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  #1  
Unread 06-29-2010, 07:53 AM
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lylemcd lylemcd is offline
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Default Training for General Health and Wellness

Q&A on the main site
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  #2  
Unread 06-29-2010, 08:16 AM
Gaspard Winckler Gaspard Winckler is offline
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Thanks Lyle, I am very interested in this topic.

I find there is an element of targetless-ness though with the 'general wellness' which makes it different from other kinds of training. Part of it is saying, 'how do I know if I'm doing enough/ too much?'

So for the aerobic part, is it true that as long as you are sustaining a VO2 max that is good for your age group, how frequently you train doesn't matter so much?

Likewise if you are deadlifting 1.5 bodyweight, are you probably strong enough for wellness, even if you only train it once a week.

So this could get done in 2 sessions a week for maintenance, rather than the 5 sessions ACSM are proposing, or is there a further health benefit to frequency beyond strength and VO2max?
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  #3  
Unread 06-29-2010, 08:19 AM
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lylemcd lylemcd is offline
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It's hard to say with strength since there is far less data but preventing a loss of muscle mass (sarcopenia) with aging is getting a lot of press.

And VO2 max is easy just because it's measurable, there is a current differentiation of metabolic vs. physical fitness. So from an insulin sensitivity standpoint, twice weekly for cardio probably wouldn't cut it, the effects are very acute and fairly short lived. Three times per week would be more appropriate.

Some data, and the set is pretty contentious does seem to link total weekly activity with overall health. I haven't looked at it in a while.

If it were me, I'd proabably hedge my bets with 2X/week weeights and 3X/week cardio for minimum even at maintenance.

I agree that there is a targetlessness to all of it.
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  #4  
Unread 06-29-2010, 01:46 PM
abanger abanger is offline
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Thanks Lyle
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  #5  
Unread 06-29-2010, 04:28 PM
mle_ii mle_ii is offline
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Hi Lyle, thanks for the article.

A question I have about this and other articles where you mention % of Max HR is how you are doing the percent. What formula are you using?

Some do a straight calculation like
HRValue = PercentValue * MaxHR
Others do something with resting HR like
HRValue = RestHR + PercentValue * (MaxHR - RestHR)

For example if I use a max of 199 and a resting of 55 I see the following for your %60-85% range.
First calculation has a range of 119-170 BPM
Second calculation has a range of 141-177 BPM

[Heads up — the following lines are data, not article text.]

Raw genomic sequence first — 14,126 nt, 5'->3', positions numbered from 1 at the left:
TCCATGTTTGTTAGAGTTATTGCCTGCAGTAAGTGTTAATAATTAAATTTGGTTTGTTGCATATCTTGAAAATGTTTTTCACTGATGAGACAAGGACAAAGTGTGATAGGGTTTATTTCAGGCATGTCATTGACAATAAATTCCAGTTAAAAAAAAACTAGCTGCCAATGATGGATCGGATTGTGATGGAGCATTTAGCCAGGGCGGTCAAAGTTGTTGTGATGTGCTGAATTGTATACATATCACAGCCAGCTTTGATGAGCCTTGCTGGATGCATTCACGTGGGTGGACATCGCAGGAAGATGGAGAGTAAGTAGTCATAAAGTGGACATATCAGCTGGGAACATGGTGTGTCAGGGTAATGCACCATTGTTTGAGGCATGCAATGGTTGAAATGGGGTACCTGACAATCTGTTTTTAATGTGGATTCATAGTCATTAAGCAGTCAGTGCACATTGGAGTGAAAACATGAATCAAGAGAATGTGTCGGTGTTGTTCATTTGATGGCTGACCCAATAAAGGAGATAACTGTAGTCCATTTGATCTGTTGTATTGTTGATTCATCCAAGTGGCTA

I'm guessing it's the second one, since that seems to fall in the range (for me) of fat loss at the lowest -> Aerobic -> Just into Anaerobic at the highest.
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  #6  
Unread 06-29-2010, 06:20 PM
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lylemcd lylemcd is offline
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No, the first one. The second is called the Karvonen equation or heart rate reserve. You use different percentages. The 65-85% or whatever I typed is just straight up %age times maximum. There are many problems with it.
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  #7  
Unread 06-29-2010, 11:27 PM
Karbon Karbon is offline
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Quote:
That might mean 2-3 basic weight workouts per week and 3 cardiovascular fitness sessions per week. These workouts could be done on the same days (which can make for long workouts) or on different days (e.g. weights Mon/Wed/Fri or Mon/Fri and cardio on Tue/Thu/Sat).

Lyle, I think that's quite a lot of time for someone just aiming for general health and wellness.
What is your recommendation for someone who wants to (or can) only spend 3 x 1 hour / week on training (including warm-up)? How should these 3 hours be best used for cardio and resistance training?

Thanks!
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  #8  
Unread 06-30-2010, 07:43 AM
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Split it half and half. 30' basic weight program + 30' cardio.
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  #9  
Unread 07-09-2010, 11:09 AM
Element Element is offline
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With regards to health and wellness, could weight training done 3 times/week for 60 minutes/seesion at a brisk pace (to keep heart rate up) be enough for cardiovascular health and wellness?
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  #10  
Unread 07-09-2010, 12:47 PM
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lylemcd lylemcd is offline
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It's a very good question. I'm not sure I have a very good answer.
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